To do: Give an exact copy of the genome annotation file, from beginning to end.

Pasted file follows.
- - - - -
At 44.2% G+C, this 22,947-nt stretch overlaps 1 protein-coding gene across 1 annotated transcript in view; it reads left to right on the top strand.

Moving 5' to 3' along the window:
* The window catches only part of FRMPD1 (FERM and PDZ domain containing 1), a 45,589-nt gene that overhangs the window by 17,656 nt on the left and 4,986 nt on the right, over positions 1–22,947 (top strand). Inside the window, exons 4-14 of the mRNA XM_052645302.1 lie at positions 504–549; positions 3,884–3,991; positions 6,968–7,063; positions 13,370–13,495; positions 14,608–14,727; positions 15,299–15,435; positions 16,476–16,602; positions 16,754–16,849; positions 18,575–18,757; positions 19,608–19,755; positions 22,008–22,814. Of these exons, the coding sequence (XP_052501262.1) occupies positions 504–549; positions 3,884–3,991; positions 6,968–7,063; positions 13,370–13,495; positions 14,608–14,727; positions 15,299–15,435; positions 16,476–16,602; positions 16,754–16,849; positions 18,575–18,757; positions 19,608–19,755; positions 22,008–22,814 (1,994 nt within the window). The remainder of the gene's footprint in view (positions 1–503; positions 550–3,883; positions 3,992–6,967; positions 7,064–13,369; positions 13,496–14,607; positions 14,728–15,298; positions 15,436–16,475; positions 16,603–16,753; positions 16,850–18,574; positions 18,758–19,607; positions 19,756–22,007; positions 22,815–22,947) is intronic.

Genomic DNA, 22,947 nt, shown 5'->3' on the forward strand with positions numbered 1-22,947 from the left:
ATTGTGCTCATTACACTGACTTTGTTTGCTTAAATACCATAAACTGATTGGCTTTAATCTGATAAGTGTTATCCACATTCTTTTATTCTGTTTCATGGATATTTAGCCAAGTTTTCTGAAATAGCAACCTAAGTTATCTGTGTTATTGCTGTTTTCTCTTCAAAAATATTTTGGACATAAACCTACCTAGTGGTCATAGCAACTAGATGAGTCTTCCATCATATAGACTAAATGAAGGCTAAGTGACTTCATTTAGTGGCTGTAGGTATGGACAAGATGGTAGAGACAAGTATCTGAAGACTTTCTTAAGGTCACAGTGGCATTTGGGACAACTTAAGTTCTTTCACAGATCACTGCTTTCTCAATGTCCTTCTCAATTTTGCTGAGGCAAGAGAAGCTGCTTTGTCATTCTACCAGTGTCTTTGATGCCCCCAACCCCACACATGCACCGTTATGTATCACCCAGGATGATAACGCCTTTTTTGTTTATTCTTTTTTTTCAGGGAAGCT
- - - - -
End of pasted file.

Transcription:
At 44.2% G+C, this 22,947-nt stretch overlaps 1 protein-coding gene across 1 annotated transcript in view; it reads left to right on the top strand.

Moving 5' to 3' along the window:
* The window catches only part of FRMPD1 (FERM and PDZ domain containing 1), a 45,589-nt gene that overhangs the window by 17,656 nt on the left and 4,986 nt on the right, over positions 1–22,947 (top strand). Inside the window, exons 4-14 of the mRNA XM_052645302.1 lie at positions 504–549; positions 3,884–3,991; positions 6,968–7,063; positions 13,370–13,495; positions 14,608–14,727; positions 15,299–15,435; positions 16,476–16,602; positions 16,754–16,849; positions 18,575–18,757; positions 19,608–19,755; positions 22,008–22,814. Of these exons, the coding sequence (XP_052501262.1) occupies positions 504–549; positions 3,884–3,991; positions 6,968–7,063; positions 13,370–13,495; positions 14,608–14,727; positions 15,299–15,435; positions 16,476–16,602; positions 16,754–16,849; positions 18,575–18,757; positions 19,608–19,755; positions 22,008–22,814 (1,994 nt within the window). The remainder of the gene's footprint in view (positions 1–503; positions 550–3,883; positions 3,992–6,967; positions 7,064–13,369; positions 13,496–14,607; positions 14,728–15,298; positions 15,436–16,475; positions 16,603–16,753; positions 16,850–18,574; positions 18,758–19,607; positions 19,756–22,007; positions 22,815–22,947) is intronic.

Genomic DNA, 22,947 nt, shown 5'->3' on the forward strand with positions numbered 1-22,947 from the left:
ATTGTGCTCATTACACTGACTTTGTTTGCTTAAATACCATAAACTGATTGGCTTTAATCTGATAAGTGTTATCCACATTCTTTTATTCTGTTTCATGGATATTTAGCCAAGTTTTCTGAAATAGCAACCTAAGTTATCTGTGTTATTGCTGTTTTCTCTTCAAAAATATTTTGGACATAAACCTACCTAGTGGTCATAGCAACTAGATGAGTCTTCCATCATATAGACTAAATGAAGGCTAAGTGACTTCATTTAGTGGCTGTAGGTATGGACAAGATGGTAGAGACAAGTATCTGAAGACTTTCTTAAGGTCACAGTGGCATTTGGGACAACTTAAGTTCTTTCACAGATCACTGCTTTCTCAATGTCCTTCTCAATTTTGCTGAGGCAAGAGAAGCTGCTTTGTCATTCTACCAGTGTCTTTGATGCCCCCAACCCCACACATGCACCGTTATGTATCACCCAGGATGATAACGCCTTTTTTGTTTATTCTTTTTTTTCAGGGAAGCT